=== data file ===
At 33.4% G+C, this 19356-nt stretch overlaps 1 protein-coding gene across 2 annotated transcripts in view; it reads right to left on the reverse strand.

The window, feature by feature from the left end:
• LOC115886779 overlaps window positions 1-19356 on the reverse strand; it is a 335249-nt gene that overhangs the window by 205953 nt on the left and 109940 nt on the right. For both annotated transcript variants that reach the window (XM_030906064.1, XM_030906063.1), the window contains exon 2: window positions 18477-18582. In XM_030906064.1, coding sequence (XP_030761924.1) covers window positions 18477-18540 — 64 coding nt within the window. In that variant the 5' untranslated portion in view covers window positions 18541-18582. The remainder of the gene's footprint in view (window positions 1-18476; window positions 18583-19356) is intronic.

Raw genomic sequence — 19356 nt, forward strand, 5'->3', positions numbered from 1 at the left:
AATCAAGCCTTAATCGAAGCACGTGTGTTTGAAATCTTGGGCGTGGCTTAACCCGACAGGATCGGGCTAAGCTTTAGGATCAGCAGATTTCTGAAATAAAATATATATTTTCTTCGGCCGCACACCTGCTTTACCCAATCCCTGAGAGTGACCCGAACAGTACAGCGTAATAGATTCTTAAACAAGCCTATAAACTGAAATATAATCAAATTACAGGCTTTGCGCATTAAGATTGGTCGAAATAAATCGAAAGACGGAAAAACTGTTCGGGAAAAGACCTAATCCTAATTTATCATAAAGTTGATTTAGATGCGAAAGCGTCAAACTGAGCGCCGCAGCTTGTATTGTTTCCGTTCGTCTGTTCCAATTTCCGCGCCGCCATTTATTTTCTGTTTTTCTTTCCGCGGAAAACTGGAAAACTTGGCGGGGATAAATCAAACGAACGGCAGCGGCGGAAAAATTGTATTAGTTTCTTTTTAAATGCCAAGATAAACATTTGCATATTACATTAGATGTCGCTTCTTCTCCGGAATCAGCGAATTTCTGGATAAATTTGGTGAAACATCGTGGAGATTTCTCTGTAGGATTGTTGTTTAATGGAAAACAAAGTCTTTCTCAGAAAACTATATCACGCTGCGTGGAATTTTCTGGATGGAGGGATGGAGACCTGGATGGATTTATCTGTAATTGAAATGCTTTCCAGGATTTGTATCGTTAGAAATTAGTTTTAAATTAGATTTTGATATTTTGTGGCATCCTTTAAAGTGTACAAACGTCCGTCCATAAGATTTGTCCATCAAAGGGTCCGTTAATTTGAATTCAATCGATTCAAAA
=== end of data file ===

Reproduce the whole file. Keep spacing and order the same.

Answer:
At 33.4% G+C, this 19356-nt stretch overlaps 1 protein-coding gene across 2 annotated transcripts in view; it reads right to left on the reverse strand.

The window, feature by feature from the left end:
• LOC115886779 overlaps window positions 1-19356 on the reverse strand; it is a 335249-nt gene that overhangs the window by 205953 nt on the left and 109940 nt on the right. For both annotated transcript variants that reach the window (XM_030906064.1, XM_030906063.1), the window contains exon 2: window positions 18477-18582. In XM_030906064.1, coding sequence (XP_030761924.1) covers window positions 18477-18540 — 64 coding nt within the window. In that variant the 5' untranslated portion in view covers window positions 18541-18582. The remainder of the gene's footprint in view (window positions 1-18476; window positions 18583-19356) is intronic.

Raw genomic sequence — 19356 nt, forward strand, 5'->3', positions numbered from 1 at the left:
AATCAAGCCTTAATCGAAGCACGTGTGTTTGAAATCTTGGGCGTGGCTTAACCCGACAGGATCGGGCTAAGCTTTAGGATCAGCAGATTTCTGAAATAAAATATATATTTTCTTCGGCCGCACACCTGCTTTACCCAATCCCTGAGAGTGACCCGAACAGTACAGCGTAATAGATTCTTAAACAAGCCTATAAACTGAAATATAATCAAATTACAGGCTTTGCGCATTAAGATTGGTCGAAATAAATCGAAAGACGGAAAAACTGTTCGGGAAAAGACCTAATCCTAATTTATCATAAAGTTGATTTAGATGCGAAAGCGTCAAACTGAGCGCCGCAGCTTGTATTGTTTCCGTTCGTCTGTTCCAATTTCCGCGCCGCCATTTATTTTCTGTTTTTCTTTCCGCGGAAAACTGGAAAACTTGGCGGGGATAAATCAAACGAACGGCAGCGGCGGAAAAATTGTATTAGTTTCTTTTTAAATGCCAAGATAAACATTTGCATATTACATTAGATGTCGCTTCTTCTCCGGAATCAGCGAATTTCTGGATAAATTTGGTGAAACATCGTGGAGATTTCTCTGTAGGATTGTTGTTTAATGGAAAACAAAGTCTTTCTCAGAAAACTATATCACGCTGCGTGGAATTTTCTGGATGGAGGGATGGAGACCTGGATGGATTTATCTGTAATTGAAATGCTTTCCAGGATTTGTATCGTTAGAAATTAGTTTTAAATTAGATTTTGATATTTTGTGGCATCCTTTAAAGTGTACAAACGTCCGTCCATAAGATTTGTCCATCAAAGGGTCCGTTAATTTGAATTCAATCGATTCAAAA